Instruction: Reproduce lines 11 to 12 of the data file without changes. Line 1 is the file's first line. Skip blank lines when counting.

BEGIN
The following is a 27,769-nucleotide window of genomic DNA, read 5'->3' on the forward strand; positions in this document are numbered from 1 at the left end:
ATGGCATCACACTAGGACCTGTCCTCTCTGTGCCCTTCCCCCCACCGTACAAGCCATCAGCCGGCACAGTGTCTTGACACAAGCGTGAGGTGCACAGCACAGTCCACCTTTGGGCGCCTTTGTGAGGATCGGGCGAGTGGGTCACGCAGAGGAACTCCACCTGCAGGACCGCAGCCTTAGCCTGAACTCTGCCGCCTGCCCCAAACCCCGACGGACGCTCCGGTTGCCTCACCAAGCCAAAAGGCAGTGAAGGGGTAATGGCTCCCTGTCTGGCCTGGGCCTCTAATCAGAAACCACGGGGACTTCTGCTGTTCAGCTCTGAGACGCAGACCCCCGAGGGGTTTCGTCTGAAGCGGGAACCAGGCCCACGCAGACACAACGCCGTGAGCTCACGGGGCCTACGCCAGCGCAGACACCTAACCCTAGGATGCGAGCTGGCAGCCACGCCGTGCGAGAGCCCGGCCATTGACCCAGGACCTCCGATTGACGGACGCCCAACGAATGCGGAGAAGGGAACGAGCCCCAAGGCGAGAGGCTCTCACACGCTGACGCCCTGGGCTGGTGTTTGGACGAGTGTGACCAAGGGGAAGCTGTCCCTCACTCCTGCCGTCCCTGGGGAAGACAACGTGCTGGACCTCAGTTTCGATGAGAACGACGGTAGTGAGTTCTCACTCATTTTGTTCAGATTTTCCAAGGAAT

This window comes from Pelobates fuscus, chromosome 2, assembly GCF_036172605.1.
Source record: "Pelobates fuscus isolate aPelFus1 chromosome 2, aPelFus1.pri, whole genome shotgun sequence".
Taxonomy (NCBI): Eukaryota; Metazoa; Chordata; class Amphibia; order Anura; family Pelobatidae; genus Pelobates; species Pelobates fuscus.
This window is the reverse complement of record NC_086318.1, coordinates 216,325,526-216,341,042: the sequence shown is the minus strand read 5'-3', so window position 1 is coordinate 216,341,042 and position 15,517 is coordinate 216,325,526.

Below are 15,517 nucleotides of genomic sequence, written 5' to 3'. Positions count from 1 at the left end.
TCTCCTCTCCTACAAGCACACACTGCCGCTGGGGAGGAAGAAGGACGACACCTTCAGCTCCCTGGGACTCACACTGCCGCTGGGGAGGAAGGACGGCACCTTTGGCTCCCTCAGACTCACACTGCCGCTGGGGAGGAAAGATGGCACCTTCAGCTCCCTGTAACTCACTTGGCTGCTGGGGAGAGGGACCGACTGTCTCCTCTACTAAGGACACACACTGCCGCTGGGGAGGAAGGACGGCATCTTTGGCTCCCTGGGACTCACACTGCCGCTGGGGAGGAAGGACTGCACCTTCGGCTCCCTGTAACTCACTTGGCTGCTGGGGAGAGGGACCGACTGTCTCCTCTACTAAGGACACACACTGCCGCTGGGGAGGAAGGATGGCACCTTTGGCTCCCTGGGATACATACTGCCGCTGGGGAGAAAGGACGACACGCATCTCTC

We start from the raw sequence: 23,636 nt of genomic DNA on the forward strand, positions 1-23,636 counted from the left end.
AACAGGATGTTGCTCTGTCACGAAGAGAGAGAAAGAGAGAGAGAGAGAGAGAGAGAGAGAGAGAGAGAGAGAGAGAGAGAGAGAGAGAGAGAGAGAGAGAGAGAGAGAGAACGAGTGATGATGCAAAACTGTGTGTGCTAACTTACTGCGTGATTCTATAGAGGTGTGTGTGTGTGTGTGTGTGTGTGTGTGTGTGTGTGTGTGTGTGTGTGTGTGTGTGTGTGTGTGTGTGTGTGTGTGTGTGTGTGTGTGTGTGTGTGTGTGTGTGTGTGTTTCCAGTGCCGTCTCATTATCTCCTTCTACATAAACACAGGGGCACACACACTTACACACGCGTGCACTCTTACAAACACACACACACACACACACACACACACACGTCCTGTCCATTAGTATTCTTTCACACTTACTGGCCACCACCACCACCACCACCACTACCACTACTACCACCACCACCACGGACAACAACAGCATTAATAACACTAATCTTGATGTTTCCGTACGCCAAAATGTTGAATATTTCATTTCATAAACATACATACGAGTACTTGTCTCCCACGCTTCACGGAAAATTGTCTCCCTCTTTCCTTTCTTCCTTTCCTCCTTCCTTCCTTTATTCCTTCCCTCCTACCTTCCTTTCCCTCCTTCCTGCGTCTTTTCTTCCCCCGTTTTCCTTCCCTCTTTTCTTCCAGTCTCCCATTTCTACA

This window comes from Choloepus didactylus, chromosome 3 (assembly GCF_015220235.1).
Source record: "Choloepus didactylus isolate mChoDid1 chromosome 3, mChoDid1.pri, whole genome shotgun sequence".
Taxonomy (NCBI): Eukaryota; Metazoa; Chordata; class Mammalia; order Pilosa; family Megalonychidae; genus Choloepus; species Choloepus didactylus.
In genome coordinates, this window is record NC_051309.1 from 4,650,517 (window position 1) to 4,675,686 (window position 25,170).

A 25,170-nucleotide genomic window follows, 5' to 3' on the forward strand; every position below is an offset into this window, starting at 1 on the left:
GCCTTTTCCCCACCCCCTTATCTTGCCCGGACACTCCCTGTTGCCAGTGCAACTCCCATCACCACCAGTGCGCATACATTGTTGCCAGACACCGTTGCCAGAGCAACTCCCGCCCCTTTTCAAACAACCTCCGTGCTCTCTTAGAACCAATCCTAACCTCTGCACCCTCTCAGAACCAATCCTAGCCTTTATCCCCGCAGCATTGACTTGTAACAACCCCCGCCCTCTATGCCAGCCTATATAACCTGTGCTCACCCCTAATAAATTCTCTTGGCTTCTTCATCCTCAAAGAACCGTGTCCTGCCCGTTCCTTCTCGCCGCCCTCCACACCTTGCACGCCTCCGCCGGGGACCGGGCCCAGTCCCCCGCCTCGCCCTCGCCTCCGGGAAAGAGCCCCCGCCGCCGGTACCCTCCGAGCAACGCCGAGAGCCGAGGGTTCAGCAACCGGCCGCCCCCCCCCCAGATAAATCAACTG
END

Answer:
This window comes from Choloepus didactylus, chromosome 3 (assembly GCF_015220235.1).
Source record: "Choloepus didactylus isolate mChoDid1 chromosome 3, mChoDid1.pri, whole genome shotgun sequence".